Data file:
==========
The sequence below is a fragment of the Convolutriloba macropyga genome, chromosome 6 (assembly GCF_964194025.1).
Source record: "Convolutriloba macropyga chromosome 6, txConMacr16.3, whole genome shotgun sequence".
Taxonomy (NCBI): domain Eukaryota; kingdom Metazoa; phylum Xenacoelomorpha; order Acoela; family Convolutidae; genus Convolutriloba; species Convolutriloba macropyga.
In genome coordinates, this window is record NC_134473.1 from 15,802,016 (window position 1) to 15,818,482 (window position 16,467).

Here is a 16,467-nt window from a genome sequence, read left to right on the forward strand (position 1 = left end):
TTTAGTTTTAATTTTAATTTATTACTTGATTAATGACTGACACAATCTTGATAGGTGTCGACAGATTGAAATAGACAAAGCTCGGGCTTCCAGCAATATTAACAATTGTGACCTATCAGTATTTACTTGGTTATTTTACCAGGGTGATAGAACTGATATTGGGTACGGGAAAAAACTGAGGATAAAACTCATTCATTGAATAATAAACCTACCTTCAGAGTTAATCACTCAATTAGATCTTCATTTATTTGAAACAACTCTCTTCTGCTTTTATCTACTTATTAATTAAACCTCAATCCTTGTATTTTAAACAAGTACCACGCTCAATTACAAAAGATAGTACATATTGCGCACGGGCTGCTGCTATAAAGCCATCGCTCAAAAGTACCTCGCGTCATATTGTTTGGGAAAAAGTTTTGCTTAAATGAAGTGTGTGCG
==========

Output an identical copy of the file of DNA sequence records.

The sequence below is a fragment of the Convolutriloba macropyga genome, chromosome 6 (assembly GCF_964194025.1).
Source record: "Convolutriloba macropyga chromosome 6, txConMacr16.3, whole genome shotgun sequence".
Taxonomy (NCBI): domain Eukaryota; kingdom Metazoa; phylum Xenacoelomorpha; order Acoela; family Convolutidae; genus Convolutriloba; species Convolutriloba macropyga.
In genome coordinates, this window is record NC_134473.1 from 15,802,016 (window position 1) to 15,818,482 (window position 16,467).

Here is a 16,467-nt window from a genome sequence, read left to right on the forward strand (position 1 = left end):
TTTAGTTTTAATTTTAATTTATTACTTGATTAATGACTGACACAATCTTGATAGGTGTCGACAGATTGAAATAGACAAAGCTCGGGCTTCCAGCAATATTAACAATTGTGACCTATCAGTATTTACTTGGTTATTTTACCAGGGTGATAGAACTGATATTGGGTACGGGAAAAAACTGAGGATAAAACTCATTCATTGAATAATAAACCTACCTTCAGAGTTAATCACTCAATTAGATCTTCATTTATTTGAAACAACTCTCTTCTGCTTTTATCTACTTATTAATTAAACCTCAATCCTTGTATTTTAAACAAGTACCACGCTCAATTACAAAAGATAGTACATATTGCGCACGGGCTGCTGCTATAAAGCCATCGCTCAAAAGTACCTCGCGTCATATTGTTTGGGAAAAAGTTTTGCTTAAATGAAGTGTGTGCG